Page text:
28. Smith AB (2011) A whole genome approach for QTL detection using a linear mixed model with correlated marker effects. In: Australian applied statistics conference, Palm CoveGoogle Scholar
  29. Verbyla AP, Cullis BR, Thompson R (2007) The analysis of QTLs by simultaneous use of the full linkage map. Theor Appl Genet 116:95–111CrossRefPubMedGoogle Scholar
  30. Voorrips RE (2002) MapChart: software for the graphical presentation of linkage maps and QTLs. J Hered 93:77–78CrossRefPubMedGoogle Scholar
  31. VSN International (2011) GenStat for Windows, 14th edn. VSN International, Hemel Hempstead.
  32. Wenzl P, Li H, Carling J, Zhou M, Raman H, Paul E, Hearnden P, Maier C, Xia L, Caig V, Ovesna J, Cakir M, Poulsen D, Wang J, Raman R, Smith KP, Muehlbauer GJ, Chalmers KJ, Kleinhofs S, Huttner E, Kilian A (2006) A high-density consensus map of barley linking DArT markers to SSR, RFLP and STS loci and agricultural traits. BMC Genom 7:206–228CrossRefGoogle Scholar
  33. Williams KJ, Lichon A, Gianquitto P, Kretschmer JM, Karakousis A, Manning S, Langridge P, Wallwork H (1999) Identification and mapping of a gene conferring resistance to the spot form of net blotch (Pyrenophora teres f maculata) in barley. Theor Appl Genet 99:323–327CrossRefGoogle Scholar
  34. Williams KJ, Platz GJ, Barr AR, Cheong J, Willsmore K, Cakir M, Wallwork H (2003) A comparison of the genetics of seedling and adult plant resistance to the spot form of net blotch (Pyrenophora teres f. maculata). Aust J Agric Res 54:1387–1394CrossRefGoogle Scholar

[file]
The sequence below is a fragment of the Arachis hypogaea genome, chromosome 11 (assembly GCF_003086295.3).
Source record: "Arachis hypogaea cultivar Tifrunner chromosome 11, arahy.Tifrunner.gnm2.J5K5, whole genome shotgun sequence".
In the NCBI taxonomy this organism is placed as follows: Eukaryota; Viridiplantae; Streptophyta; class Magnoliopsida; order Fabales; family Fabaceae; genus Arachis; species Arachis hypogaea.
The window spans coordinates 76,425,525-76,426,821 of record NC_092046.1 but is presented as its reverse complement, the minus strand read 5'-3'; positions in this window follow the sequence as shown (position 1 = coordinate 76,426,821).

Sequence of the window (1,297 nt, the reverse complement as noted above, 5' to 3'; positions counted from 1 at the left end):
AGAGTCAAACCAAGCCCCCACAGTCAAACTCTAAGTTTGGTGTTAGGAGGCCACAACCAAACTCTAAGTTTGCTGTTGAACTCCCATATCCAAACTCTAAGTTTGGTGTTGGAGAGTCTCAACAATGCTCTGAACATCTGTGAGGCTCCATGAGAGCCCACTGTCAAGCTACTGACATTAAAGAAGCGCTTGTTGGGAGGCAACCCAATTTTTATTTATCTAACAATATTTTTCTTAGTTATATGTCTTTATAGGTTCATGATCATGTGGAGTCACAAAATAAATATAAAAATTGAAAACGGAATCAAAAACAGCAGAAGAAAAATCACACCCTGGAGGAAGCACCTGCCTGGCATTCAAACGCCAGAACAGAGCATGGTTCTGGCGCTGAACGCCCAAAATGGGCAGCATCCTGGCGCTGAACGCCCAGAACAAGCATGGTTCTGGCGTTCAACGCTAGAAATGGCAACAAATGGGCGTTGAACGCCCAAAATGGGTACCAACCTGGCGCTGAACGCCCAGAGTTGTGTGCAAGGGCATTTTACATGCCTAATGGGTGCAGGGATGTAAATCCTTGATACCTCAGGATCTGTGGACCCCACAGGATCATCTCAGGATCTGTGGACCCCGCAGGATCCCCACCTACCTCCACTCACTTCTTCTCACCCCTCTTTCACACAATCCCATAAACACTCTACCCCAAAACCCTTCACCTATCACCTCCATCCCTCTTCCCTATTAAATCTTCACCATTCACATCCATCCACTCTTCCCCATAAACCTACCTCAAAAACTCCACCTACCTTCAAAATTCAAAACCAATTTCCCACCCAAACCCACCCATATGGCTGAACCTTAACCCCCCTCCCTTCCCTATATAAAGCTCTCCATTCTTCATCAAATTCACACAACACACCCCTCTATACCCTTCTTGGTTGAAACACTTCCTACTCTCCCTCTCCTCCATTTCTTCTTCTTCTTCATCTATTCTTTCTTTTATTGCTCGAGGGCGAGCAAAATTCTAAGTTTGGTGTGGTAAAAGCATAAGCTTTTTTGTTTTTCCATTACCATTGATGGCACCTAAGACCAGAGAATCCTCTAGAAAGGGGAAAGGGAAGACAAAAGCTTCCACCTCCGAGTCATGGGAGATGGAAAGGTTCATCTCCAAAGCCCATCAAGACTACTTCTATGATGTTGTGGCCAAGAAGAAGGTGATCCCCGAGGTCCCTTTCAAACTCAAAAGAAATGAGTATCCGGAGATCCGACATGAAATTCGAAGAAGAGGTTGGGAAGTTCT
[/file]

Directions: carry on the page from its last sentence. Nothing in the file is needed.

35. Zadoks JC, Chang TT, Konzak CF (1974) A decimal code for the growth stages of cereals. Weed Res 14:415–421CrossRefGoogle Scholar
  36. Zhou H, Steffenson BJ (2013a) Association mapping of Septoria speckled leaf blotch resistance in US barley breeding germplasm. Phytopathology 103:600–609CrossRefPubMedGoogle Scholar
  37. Zhou H, Steffenson B (2013b) Genome-wide association mapping reveals genetic architecture of durable spot blotch resistance in US barley breeding germplasm. Mol Breed 32:139–154CrossRefGoogle Scholar
  38. Ziems L, Hickey L, Hunt C, Mace E, Platz GJ, Franckowiak J, Jordan D (2014) Association mapping of resistance to Puccinia hordei in Australia barley breeding germplasm. Theor Appl Genet 127:1199–1212CrossRefPubMedGoogle Scholar

Copyright information

© Her Majesty the Queen in Right of Australia as represented by The State of Queensland 2015

Authors and Affiliations

  • Xuemin Wang
    • 1
  • Emma S. Mace
    • 2
  • Gregory J. Platz
    • 2
  • Colleen H. Hunt
    • 1
    • 2
  • Lee T. Hickey
    • 3
  • Jerome D. Franckowiak
    • 2
    • 4
  • David R. Jordan
    • 1
  1. 1.Queensland Alliance for Agriculture and Food Innovation, Hermitage Research FacilityThe University of QueenslandWarwickAustralia
  2. 2.Department of Agriculture, Fisheries and ForestryHermitage Research FacilityWarwickAustralia
  3. 3.Queensland Alliance for Agriculture and Food InnovationThe University of QueenslandSt LuciaAustralia
  4. 4.Department of Agronomy and Plant GeneticsUniversity of Minnesota Twin CitiesSt PaulUSA

Personalised recommendations